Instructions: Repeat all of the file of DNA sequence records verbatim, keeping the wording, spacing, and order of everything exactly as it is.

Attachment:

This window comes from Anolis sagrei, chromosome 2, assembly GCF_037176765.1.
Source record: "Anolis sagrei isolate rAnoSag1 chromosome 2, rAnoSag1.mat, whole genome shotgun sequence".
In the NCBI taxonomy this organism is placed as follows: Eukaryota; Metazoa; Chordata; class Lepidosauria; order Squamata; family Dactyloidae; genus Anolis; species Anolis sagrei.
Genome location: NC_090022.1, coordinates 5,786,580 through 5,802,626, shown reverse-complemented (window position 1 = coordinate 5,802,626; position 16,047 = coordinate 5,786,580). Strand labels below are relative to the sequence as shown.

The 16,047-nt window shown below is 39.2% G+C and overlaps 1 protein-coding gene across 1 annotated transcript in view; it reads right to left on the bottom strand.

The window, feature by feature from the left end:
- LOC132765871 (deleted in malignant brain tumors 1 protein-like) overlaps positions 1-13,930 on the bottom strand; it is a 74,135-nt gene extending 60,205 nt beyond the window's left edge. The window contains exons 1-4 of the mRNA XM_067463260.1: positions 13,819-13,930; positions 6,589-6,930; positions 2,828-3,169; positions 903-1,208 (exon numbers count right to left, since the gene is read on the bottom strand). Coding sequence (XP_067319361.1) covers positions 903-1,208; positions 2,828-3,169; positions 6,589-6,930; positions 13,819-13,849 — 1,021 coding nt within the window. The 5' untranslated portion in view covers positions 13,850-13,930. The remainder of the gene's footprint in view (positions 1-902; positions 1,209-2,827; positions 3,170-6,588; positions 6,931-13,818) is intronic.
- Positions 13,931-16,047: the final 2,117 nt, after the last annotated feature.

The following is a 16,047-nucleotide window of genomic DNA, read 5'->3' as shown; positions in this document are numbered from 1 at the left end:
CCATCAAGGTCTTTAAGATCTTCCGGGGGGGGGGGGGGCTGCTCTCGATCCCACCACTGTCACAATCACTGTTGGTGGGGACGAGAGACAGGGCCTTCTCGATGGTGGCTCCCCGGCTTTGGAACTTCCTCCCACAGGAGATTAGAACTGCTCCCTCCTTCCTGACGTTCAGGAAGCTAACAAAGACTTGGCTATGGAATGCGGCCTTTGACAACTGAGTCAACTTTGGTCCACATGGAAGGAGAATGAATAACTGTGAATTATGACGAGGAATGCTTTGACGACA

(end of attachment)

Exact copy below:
This window comes from Anolis sagrei, chromosome 2, assembly GCF_037176765.1.
Source record: "Anolis sagrei isolate rAnoSag1 chromosome 2, rAnoSag1.mat, whole genome shotgun sequence".
In the NCBI taxonomy this organism is placed as follows: Eukaryota; Metazoa; Chordata; class Lepidosauria; order Squamata; family Dactyloidae; genus Anolis; species Anolis sagrei.
Genome location: NC_090022.1, coordinates 5,786,580 through 5,802,626, shown reverse-complemented (window position 1 = coordinate 5,802,626; position 16,047 = coordinate 5,786,580). Strand labels below are relative to the sequence as shown.

The 16,047-nt window shown below is 39.2% G+C and overlaps 1 protein-coding gene across 1 annotated transcript in view; it reads right to left on the bottom strand.

The window, feature by feature from the left end:
- LOC132765871 (deleted in malignant brain tumors 1 protein-like) overlaps positions 1-13,930 on the bottom strand; it is a 74,135-nt gene extending 60,205 nt beyond the window's left edge. The window contains exons 1-4 of the mRNA XM_067463260.1: positions 13,819-13,930; positions 6,589-6,930; positions 2,828-3,169; positions 903-1,208 (exon numbers count right to left, since the gene is read on the bottom strand). Coding sequence (XP_067319361.1) covers positions 903-1,208; positions 2,828-3,169; positions 6,589-6,930; positions 13,819-13,849 — 1,021 coding nt within the window. The 5' untranslated portion in view covers positions 13,850-13,930. The remainder of the gene's footprint in view (positions 1-902; positions 1,209-2,827; positions 3,170-6,588; positions 6,931-13,818) is intronic.
- Positions 13,931-16,047: the final 2,117 nt, after the last annotated feature.

The following is a 16,047-nucleotide window of genomic DNA, read 5'->3' as shown; positions in this document are numbered from 1 at the left end:
CCATCAAGGTCTTTAAGATCTTCCGGGGGGGGGGGGGGCTGCTCTCGATCCCACCACTGTCACAATCACTGTTGGTGGGGACGAGAGACAGGGCCTTCTCGATGGTGGCTCCCCGGCTTTGGAACTTCCTCCCACAGGAGATTAGAACTGCTCCCTCCTTCCTGACGTTCAGGAAGCTAACAAAGACTTGGCTATGGAATGCGGCCTTTGACAACTGAGTCAACTTTGGTCCACATGGAAGGAGAATGAATAACTGTGAATTATGACGAGGAATGCTTTGACGACA